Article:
We hear all the time about what Pakistan’s real problem is. Let’s talk about what Pakistan’s real problem isn’t. And let’s begin with job insecurity.
The government sector jobs in Pakistan are as secure as the government itself. And often very lucrative – the shorter and more volatile a position, the bigger and quicker returns it offers. Generally speaking, you get a public office for life, and beyond. A grade 17 officer and the janitor in his office will be paid by the government till the last day they live, and their families will be paid after they die. Government employees are the only citizens the government feels somewhat responsible for, in terms of providing basic services.
The government can be very generous in appointing its servants and retaining their services. A recent example would be that of Mr. Rehman Malik. The gentleman who has a natural talent for comedy – he could shine, without a make-over and professional coaching, as a police chief in a Pink Panther film – was instead hired as security expert and given the test assignment to protect a party leader and a former elected prime minister on the hit list of terrorists. Poor woman survived one bomb attack, and was killed in the second attempt. The government then decided to give this man charge of the whole country’s protection, from the inside. He was made a minister before the government realised he wasn’t qualified to be one. At this, he was allowed to be a minister who goes by the title of an ‘advisor’. He was later made a proper minister by admitting him into Senate and getting a big university to give him an honourary degree. Unimpressed, the court took away his Senate membership, and he became advisor again … and all along his job never changed. He continues to be our interior minister. Now that’s job security.
In the private sector, the issue is a bit complex, but healthy nevertheless. People in the media for instance, are fired all the time but they always find another employment before the previous employer settles their account. For those who won’t be accepted by any one at all, there’s always the All Rejected Yeomen of Media, that takes them in and nourishes them to be strong enough again to work for a real media house.
Some of the jobs are so secure that the person holding the job cannot leave the work place, let alone work. The garment factory in Karachi that was burnt to ashes earlier this month was so possessive of its workers that they were literally barred from leaving even when flames were eating them up. As they rushed to the only exit, they faced a smiling watchman on the other side of the grill: ‘Relax’, he said. ‘We are programmed to receive. You can check-out any time you like, but you can never leave’. More than 250 charred bodies dug out of the rubble are an irrefutable proof of the commitment of employers to retain the work force till they die.
A degree of job insecurity is actually good. It promotes healthy competition and leaves a large number of job seekers always floating and fishing, which results in a thriving informal job market. It allows police officers and female college lecturers in Karachi to work part-time with gangs of thieves; it encourages students in south Punjab to earn a living and free food by joining one of the many jihadi outfits; it puts totally useless, brain-dead young men to use as models for suicide vests and as live demonstrators of explosive devices; it provides thousands of jobs of holding political rallies and wrecking the same of opponents; and it supports emerging professions such as street agitation, counter-street agitation, art of strike, art of breaking a strike, talking for TV, negotiating for more powers and perks … and these are all well paying jobs, with no tax liability. These jobs couldn’t have been created if job insecurity hadn’t provided the necessary space.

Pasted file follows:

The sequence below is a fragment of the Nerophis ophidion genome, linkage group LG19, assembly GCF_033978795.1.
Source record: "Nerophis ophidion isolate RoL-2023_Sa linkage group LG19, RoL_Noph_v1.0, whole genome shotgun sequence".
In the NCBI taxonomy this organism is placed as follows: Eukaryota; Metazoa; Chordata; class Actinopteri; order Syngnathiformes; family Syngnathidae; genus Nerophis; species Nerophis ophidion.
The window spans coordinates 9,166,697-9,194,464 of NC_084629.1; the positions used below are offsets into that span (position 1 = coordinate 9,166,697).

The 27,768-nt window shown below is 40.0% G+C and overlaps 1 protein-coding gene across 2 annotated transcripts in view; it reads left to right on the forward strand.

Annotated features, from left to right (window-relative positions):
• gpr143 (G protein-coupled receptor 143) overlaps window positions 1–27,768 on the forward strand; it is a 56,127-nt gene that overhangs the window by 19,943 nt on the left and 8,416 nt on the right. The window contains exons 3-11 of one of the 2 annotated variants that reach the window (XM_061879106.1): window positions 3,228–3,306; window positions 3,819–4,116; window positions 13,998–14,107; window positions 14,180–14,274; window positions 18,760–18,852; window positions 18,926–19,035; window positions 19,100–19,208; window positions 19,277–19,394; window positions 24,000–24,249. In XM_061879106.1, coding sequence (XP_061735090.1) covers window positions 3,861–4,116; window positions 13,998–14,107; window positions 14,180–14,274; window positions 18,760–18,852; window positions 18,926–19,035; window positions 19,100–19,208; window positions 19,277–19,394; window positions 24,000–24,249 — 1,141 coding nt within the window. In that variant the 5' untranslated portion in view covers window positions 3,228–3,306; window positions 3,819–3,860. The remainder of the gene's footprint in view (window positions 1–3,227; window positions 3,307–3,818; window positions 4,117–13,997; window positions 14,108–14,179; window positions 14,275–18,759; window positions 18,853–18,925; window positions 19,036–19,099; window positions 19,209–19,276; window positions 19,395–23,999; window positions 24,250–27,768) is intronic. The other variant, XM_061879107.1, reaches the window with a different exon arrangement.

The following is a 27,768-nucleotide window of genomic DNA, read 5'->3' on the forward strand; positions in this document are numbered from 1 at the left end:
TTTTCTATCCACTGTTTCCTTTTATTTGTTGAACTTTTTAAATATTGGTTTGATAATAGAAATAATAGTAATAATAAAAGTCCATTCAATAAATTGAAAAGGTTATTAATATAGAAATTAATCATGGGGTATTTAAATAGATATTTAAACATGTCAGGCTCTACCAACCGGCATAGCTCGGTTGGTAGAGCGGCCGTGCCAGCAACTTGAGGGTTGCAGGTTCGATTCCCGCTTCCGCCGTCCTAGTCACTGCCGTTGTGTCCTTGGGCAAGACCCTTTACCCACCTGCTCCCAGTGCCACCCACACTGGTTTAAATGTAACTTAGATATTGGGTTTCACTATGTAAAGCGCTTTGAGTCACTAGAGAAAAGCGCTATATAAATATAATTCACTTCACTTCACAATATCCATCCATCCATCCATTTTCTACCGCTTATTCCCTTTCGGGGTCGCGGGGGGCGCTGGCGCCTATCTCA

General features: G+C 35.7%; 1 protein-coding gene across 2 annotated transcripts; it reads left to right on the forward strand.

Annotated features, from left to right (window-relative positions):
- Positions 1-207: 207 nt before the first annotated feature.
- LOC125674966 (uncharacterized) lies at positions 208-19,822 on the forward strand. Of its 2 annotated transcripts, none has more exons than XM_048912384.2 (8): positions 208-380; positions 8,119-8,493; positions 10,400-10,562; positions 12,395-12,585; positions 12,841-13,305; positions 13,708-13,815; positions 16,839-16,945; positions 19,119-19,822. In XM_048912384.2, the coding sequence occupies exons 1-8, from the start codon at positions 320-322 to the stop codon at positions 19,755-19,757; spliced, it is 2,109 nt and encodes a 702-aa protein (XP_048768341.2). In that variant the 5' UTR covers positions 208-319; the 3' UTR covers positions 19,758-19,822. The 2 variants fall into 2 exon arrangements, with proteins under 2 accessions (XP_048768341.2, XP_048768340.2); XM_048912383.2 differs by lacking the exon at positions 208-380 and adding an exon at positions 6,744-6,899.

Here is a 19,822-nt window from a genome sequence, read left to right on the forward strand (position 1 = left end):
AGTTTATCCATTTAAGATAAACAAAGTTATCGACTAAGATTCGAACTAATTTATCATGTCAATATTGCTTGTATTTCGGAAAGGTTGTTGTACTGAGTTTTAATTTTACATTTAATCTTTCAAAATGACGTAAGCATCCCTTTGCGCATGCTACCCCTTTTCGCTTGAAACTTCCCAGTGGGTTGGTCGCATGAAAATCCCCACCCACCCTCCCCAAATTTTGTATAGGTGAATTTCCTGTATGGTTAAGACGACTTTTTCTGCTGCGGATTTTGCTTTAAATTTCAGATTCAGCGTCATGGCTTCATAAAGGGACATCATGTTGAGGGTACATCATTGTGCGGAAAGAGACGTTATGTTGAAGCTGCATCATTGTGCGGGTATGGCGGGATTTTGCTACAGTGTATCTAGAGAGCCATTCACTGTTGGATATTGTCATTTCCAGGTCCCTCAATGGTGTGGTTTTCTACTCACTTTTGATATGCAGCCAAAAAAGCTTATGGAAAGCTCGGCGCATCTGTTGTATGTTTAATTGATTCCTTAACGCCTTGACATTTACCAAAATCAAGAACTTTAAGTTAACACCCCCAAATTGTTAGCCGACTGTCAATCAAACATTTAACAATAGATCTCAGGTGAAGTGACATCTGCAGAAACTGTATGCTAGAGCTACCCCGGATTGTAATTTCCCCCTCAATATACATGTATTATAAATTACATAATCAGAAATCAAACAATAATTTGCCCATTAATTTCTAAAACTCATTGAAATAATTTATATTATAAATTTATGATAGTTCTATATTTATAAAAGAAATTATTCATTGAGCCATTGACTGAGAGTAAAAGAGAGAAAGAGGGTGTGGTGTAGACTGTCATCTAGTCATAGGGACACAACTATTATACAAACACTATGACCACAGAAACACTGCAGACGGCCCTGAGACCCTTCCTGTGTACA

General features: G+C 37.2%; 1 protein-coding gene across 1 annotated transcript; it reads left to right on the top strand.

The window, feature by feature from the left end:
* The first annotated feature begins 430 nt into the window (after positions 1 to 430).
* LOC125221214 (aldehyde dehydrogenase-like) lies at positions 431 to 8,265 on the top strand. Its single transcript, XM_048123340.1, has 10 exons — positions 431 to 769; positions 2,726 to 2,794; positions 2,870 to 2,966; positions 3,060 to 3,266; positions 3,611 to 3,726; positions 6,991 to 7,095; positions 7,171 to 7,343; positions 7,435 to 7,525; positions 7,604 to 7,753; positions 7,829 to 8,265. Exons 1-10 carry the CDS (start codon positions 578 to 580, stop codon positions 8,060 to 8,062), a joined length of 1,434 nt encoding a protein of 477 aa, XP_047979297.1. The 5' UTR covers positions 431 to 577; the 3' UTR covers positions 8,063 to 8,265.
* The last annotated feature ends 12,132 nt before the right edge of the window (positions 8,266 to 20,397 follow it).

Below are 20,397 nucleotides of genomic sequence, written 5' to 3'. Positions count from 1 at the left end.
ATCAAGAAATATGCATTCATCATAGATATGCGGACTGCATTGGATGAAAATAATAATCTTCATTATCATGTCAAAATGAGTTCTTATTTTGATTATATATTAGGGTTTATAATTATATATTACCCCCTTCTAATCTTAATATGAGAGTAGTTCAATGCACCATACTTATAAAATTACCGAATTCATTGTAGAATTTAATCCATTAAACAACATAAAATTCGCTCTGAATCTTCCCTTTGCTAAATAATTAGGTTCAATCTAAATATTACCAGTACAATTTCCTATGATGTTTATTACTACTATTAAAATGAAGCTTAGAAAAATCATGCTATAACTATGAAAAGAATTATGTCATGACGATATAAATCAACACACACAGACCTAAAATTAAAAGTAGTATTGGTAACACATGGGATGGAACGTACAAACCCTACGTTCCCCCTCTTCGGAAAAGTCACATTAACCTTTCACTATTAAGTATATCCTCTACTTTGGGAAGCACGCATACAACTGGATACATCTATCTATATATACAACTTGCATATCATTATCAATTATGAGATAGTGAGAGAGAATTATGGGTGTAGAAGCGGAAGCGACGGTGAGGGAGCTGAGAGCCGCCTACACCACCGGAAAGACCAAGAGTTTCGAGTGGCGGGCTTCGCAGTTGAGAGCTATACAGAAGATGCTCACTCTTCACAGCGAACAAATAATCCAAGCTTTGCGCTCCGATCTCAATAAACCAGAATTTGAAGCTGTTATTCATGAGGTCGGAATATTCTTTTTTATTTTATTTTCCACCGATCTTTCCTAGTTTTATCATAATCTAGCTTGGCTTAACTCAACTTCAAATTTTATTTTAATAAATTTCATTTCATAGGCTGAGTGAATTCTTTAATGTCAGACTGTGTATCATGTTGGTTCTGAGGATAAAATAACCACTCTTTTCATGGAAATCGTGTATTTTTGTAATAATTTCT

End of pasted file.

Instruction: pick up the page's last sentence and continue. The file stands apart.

The informal sector is also responsible for weeding out the unprofessional and the weak of flesh and spirit. The dumber ones kill themselves making or transporting bombs and while trying to burn down cinema houses owned by influential politicians; at least one of them managed to kill himself with smoke from the American flags he was burning in Lahore recently. And when they die, their families too get a pension from the informal employer or from the state.
And best of all, there is no gender discrimination in the informal sector. If anything, women are preferred in certain lines of work, like cleaning, begging, and prostitution. Old, young, pretty or plain, every woman is guaranteed a job in one of the three areas. If our economy was documented, women would already be seen to be making a substantial contribution through their labour, particularly in the field of prostitution which is spreading horizontally into every city and town as women take over the role of procurers, traditionally assigned to men. ‘How they dance in the courtyard, sweet summer sweat. Some dance to remember, some dance to forget.’
This system of employment is working just fine for children too, who may prefer to learn a trade instead of wasting time in a school. They get on-job training, food, and sex education for free, and in time, start getting cash remuneration as well. These kids could never avail of such generous opportunities if their parents had secure jobs.
So it’s working both ways in favour of Pakistanis – those who have job security are happy to have it, and those who don’t are happily employed in the informal sector and helping the engine of economy chug along. No problems to report in this area.
(Readers are requested to suggest more areas in which Pakistan and Pakistanis are doing alright and don’t need fixing.)
Masud Alam is an Islamabad-based writer, columnist and journalism trainer. He can be reached at firstname.lastname@example.org
The views expressed by this blogger and in the following reader comments do not necessarily reflect the views and policies of the Dawn Media Group.